Álex Rovira, expert in psychology of leadership and corporate behaviour
Álex Rovira is a well-known writer and economist and an international lecturer. His connection with the graphic arts sector dates back to his childhood, as his father and grandfather owned a graphic arts company and during the summers he worked in the warehouse, looking at dies and learning about kinds of inks and papers. At Graphispag he offered the tips listed below on adapting to challenging and uncertain times.
When the pandemic led to the imposition of lockdowns, the graphic arts sector understandably underwent a decline. In my case, I’m not going to talk to you in terms of theory, I’m going to talk to you based on my experience. During that period my professional activity dropped by 100%. Faced with this new and unexpected situation, I decided to create an online leadership school from scratch, focusing on humanism and digital change management, and it currently has more than 30,000 students around the world. I’m therefore going to reflect on how we can adapt to really challenging processes throughout life and we’re going to do so on a journey that will take us through 4 forces:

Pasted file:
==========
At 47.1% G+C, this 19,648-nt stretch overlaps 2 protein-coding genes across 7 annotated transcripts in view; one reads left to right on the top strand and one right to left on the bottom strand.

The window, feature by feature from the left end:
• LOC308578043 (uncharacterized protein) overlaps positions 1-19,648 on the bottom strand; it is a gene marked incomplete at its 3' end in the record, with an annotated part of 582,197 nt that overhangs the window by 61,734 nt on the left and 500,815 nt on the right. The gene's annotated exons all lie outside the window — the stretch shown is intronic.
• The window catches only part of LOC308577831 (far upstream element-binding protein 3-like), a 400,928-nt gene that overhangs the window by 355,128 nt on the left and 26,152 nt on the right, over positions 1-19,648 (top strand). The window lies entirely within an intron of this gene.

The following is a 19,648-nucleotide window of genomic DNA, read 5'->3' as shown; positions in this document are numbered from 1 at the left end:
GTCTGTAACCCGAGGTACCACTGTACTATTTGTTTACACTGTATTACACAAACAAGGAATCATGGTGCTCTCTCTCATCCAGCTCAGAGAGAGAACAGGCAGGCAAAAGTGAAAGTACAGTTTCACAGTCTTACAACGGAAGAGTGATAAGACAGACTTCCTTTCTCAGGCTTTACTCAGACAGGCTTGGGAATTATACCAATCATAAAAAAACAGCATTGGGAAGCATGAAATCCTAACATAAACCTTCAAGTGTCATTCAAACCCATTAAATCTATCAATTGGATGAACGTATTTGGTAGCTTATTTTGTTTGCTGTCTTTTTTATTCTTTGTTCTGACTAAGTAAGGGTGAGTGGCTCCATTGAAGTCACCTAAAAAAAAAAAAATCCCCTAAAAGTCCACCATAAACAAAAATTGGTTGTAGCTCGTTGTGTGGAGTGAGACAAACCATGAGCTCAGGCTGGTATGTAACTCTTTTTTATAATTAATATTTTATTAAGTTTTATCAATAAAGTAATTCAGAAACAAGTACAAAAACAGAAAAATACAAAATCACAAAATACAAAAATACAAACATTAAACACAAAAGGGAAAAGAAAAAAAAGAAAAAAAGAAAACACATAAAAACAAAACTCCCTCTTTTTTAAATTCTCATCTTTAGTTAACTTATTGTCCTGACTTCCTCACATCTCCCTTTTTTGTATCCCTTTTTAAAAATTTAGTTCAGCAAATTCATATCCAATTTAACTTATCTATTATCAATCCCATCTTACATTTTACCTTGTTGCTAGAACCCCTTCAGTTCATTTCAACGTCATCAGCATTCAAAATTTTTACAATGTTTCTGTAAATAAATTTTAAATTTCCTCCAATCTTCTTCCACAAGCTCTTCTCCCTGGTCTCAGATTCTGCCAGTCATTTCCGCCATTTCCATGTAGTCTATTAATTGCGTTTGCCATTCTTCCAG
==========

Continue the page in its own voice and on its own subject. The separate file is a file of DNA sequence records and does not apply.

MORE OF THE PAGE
Believing: the psychology of trust
Creating: the psychology of commitment
Achieving: the psychology of achievement
Communicating: the psychology of meeting or cohesion
At this point I’ll refer to the existential stance that we have. The psychologist Eric Berne stated that our existential stance is a set of beliefs based on three pillars: what I believe about myself, what I believe about the other and, finally, what I believe about life. These systems of beliefs are consistent with each other, in other words, people who believe that they aren’t capable will tend to believe that they’re inferior and that life is difficult. When we change this perception we change a whole system of beliefs, because in this life we don’t get what we deserve, we get what we’re able to negotiate, beginning with ourselves.
There’s a fundamental idea, namely that we don’t live up to our abilities, we live up to our beliefs. Our beliefs therefore condition us.
What we believe tends to be what we create. I’m not saying that we can achieve everything we want, but we can, a priori, achieve more than we think if we set about doing something and believe in it.